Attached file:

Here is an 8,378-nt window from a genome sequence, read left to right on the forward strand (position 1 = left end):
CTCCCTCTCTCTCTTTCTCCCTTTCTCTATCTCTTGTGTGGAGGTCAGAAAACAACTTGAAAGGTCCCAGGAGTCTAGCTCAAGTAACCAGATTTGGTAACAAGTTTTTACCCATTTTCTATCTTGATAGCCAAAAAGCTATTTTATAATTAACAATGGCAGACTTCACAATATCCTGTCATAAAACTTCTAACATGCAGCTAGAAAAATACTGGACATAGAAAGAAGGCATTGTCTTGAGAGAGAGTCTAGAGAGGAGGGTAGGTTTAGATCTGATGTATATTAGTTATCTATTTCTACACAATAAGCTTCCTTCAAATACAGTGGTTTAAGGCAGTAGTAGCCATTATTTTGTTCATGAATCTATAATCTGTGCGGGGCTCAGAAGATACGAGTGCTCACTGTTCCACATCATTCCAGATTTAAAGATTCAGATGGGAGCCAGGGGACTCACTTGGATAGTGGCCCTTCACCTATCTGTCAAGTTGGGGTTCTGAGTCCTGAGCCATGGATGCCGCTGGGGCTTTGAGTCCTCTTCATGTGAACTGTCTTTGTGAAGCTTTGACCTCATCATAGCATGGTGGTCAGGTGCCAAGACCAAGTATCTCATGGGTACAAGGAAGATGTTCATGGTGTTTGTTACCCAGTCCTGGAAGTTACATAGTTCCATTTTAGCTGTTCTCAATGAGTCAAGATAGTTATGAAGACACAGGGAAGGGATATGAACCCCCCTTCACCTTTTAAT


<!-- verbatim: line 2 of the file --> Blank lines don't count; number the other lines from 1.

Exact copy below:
CTCCCTCTCTCTCTTTCTCCCTTTCTCTATCTCTTGTGTGGAGGTCAGAAAACAACTTGAAAGGTCCCAGGAGTCTAGCTCAAGTAACCAGATTTGGTAACAAGTTTTTACCCATTTTCTATCTTGATAGCCAAAAAGCTATTTTATAATTAACAATGGCAGACTTCACAATATCCTGTCATAAAACTTCTAACATGCAGCTAGAAAAATACTGGACATAGAAAGAAGGCATTGTCTTGAGAGAGAGTCTAGAGAGGAGGGTAGGTTTAGATCTGATGTATATTAGTTATCTATTTCTACACAATAAGCTTCCTTCAAATACAGTGGTTTAAGGCAGTAGTAGCCATTATTTTGTTCATGAATCTATAATCTGTGCGGGGCTCAGAAGATACGAGTGCTCACTGTTCCACATCATTCCAGATTTAAAGATTCAGATGGGAGCCAGGGGACTCACTTGGATAGTGGCCCTTCACCTATCTGTCAAGTTGGGGTTCTGAGTCCTGAGCCATGGATGCCGCTGGGGCTTTGAGTCCTCTTCATGTGAACTGTCTTTGTGAAGCTTTGACCTCATCATAGCATGGTGGTCAGGTGCCAAGACCAAGTATCTCATGGGTACAAGGAAGATGTTCATGGTGTTTGTTACCCAGTCCTGGAAGTTACATAGTTCCATTTTAGCTGTTCTCAATGAGTCAAGATAGTTATGAAGACACAGGGAAGGGATATGAACCCCCCTTCACCTTTTAAT